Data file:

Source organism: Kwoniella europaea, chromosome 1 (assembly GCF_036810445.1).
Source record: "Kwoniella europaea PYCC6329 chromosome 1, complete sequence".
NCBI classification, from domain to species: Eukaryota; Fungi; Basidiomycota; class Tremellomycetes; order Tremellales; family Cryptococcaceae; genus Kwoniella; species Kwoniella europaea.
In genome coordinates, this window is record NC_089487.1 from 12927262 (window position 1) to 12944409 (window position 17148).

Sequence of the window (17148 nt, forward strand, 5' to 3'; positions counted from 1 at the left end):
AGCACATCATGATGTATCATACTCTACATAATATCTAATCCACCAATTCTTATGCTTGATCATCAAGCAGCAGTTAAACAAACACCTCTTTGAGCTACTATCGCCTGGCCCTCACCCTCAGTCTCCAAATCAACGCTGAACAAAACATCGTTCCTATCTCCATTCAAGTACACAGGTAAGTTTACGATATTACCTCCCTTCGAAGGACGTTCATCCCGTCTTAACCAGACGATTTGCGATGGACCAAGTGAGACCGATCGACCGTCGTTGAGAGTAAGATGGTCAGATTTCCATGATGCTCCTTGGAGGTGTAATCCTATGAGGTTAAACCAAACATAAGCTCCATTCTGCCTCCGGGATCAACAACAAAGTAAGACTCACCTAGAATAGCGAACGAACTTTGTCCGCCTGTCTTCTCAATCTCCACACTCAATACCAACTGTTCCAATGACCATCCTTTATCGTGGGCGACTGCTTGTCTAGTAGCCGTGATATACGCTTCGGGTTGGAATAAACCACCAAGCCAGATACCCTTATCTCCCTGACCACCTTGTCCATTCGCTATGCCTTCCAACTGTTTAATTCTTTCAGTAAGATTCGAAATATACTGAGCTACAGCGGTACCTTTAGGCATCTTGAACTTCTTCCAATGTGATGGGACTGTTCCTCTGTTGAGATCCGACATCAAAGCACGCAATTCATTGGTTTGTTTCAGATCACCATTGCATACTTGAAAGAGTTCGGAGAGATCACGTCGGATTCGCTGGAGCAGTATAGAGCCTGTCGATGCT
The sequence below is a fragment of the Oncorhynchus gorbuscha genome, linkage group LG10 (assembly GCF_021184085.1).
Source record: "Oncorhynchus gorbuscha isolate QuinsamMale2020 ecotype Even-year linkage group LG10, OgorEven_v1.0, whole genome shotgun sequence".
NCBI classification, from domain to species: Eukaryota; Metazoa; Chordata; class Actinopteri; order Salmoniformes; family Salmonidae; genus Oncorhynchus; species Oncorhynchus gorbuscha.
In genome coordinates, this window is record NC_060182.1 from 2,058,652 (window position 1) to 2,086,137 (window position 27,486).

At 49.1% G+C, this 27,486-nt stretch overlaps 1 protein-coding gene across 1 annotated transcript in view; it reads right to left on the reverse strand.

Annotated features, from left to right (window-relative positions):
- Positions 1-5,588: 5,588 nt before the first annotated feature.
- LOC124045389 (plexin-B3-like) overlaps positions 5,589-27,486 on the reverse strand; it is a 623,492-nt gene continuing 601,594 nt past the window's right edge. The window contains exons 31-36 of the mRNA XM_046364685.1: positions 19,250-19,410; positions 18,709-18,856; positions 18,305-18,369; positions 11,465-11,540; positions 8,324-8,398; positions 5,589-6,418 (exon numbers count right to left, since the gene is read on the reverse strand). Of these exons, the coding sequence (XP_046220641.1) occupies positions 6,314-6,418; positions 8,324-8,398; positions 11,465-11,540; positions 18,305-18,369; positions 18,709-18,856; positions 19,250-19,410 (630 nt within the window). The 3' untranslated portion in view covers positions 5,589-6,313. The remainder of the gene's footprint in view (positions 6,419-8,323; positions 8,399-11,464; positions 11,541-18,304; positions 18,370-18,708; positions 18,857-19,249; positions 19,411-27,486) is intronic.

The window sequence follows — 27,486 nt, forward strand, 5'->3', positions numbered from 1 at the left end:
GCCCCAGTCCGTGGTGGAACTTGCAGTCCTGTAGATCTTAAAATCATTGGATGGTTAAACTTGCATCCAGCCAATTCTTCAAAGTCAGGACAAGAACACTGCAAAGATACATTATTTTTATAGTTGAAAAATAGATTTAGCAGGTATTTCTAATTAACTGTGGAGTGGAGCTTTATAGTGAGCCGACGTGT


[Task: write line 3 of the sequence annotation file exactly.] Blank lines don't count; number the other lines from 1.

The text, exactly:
NCBI classification, from domain to species: Eukaryota; Fungi; Basidiomycota; class Tremellomycetes; order Tremellales; family Cryptococcaceae; genus Kwoniella; species Kwoniella europaea.